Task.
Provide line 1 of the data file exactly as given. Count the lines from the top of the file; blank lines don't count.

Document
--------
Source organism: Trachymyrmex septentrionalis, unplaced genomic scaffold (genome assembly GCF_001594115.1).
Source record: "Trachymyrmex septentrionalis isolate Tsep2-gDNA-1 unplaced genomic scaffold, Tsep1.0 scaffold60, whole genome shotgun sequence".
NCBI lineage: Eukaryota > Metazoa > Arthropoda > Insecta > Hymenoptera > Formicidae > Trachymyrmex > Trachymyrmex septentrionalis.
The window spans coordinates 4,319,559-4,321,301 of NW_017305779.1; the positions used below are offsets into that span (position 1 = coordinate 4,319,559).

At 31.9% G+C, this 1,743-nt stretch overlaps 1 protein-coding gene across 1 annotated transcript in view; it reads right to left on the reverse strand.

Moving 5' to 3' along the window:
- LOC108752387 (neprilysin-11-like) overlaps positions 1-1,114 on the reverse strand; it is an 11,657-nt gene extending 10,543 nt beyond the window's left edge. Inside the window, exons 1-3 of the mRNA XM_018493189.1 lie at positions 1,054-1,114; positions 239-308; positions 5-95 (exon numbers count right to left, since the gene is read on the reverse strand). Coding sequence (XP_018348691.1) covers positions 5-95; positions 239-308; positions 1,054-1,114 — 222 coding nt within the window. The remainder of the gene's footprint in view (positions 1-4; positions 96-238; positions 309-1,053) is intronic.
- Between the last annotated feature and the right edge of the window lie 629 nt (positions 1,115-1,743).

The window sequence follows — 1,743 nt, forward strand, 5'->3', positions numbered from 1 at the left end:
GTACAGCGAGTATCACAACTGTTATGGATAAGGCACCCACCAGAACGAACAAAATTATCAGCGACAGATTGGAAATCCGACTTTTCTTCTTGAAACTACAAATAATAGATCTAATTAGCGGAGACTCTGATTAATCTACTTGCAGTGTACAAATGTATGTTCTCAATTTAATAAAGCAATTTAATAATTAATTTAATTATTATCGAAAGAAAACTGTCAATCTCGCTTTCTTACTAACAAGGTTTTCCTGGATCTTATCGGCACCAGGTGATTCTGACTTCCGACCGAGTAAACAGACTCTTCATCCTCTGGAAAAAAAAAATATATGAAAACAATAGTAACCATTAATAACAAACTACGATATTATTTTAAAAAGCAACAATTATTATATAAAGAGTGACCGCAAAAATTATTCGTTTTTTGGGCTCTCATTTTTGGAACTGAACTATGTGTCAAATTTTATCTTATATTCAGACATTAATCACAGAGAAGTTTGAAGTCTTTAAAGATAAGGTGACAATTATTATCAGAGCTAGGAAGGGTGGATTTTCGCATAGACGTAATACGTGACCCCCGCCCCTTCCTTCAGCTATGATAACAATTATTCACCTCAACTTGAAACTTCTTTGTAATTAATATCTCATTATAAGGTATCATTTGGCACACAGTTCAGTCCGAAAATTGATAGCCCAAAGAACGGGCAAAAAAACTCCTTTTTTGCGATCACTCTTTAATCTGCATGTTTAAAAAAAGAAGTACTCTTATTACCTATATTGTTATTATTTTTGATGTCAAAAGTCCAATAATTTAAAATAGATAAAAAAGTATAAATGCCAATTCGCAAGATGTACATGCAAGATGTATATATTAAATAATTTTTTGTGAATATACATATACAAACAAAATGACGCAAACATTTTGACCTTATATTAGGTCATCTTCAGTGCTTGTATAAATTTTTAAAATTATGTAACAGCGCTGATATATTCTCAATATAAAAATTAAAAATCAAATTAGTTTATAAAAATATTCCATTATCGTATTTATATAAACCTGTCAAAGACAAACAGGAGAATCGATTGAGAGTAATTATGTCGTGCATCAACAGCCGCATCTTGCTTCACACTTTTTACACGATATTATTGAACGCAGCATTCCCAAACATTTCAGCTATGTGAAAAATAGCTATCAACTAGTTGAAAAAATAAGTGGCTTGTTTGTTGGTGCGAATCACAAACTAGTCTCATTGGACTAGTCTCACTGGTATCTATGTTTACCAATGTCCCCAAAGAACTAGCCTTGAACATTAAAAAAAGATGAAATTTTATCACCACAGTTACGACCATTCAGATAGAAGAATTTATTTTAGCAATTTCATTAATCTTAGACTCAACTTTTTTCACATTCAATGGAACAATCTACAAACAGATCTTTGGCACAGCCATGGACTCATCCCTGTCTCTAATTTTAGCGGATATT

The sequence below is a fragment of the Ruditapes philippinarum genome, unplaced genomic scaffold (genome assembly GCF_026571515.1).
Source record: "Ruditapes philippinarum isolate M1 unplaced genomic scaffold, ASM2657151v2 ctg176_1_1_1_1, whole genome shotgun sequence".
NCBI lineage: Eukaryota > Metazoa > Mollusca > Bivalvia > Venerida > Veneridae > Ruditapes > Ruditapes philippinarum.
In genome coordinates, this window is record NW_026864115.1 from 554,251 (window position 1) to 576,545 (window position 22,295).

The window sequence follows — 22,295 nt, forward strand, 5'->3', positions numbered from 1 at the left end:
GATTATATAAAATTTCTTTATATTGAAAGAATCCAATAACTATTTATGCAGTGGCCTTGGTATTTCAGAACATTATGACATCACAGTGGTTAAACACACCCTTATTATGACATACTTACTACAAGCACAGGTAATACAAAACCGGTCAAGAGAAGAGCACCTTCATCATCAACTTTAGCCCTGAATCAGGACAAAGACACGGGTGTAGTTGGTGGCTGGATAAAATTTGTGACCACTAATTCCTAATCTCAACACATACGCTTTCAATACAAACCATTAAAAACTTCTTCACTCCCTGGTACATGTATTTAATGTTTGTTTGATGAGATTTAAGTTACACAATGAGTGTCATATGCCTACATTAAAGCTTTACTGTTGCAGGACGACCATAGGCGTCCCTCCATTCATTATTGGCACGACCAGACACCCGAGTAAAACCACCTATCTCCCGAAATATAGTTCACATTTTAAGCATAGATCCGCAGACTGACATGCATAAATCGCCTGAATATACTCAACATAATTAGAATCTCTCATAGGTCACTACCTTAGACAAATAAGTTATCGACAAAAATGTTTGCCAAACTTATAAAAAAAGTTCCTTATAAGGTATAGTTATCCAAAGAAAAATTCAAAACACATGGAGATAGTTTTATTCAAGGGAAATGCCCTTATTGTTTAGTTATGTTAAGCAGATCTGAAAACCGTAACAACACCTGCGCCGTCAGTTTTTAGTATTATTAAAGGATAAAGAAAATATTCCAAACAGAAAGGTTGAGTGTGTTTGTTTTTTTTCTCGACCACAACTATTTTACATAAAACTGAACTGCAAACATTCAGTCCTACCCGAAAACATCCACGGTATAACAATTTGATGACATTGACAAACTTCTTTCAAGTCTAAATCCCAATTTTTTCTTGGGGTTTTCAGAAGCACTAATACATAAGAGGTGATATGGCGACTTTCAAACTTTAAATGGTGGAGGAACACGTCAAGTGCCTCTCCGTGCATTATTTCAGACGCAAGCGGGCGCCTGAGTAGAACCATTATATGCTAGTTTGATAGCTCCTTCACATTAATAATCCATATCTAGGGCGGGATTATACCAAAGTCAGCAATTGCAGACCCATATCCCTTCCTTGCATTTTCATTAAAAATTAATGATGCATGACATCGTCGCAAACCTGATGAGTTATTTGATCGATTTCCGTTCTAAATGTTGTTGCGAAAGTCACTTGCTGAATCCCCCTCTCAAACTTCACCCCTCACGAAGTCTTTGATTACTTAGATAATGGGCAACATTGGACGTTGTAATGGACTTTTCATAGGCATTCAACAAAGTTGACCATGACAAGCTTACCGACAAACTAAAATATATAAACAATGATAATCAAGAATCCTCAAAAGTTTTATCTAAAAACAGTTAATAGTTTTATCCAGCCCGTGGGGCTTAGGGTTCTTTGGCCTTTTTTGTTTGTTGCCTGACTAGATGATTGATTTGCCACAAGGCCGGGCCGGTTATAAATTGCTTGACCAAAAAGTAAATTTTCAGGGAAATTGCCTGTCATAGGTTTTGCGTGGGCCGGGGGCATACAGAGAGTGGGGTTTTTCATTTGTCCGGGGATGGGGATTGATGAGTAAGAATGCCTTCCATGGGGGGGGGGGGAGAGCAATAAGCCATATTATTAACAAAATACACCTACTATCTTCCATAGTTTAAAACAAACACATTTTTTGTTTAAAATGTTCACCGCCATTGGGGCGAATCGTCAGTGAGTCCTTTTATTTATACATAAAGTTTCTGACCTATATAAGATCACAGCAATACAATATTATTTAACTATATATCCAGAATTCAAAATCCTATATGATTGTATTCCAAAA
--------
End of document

Source organism: Trachymyrmex septentrionalis, unplaced genomic scaffold (genome assembly GCF_001594115.1).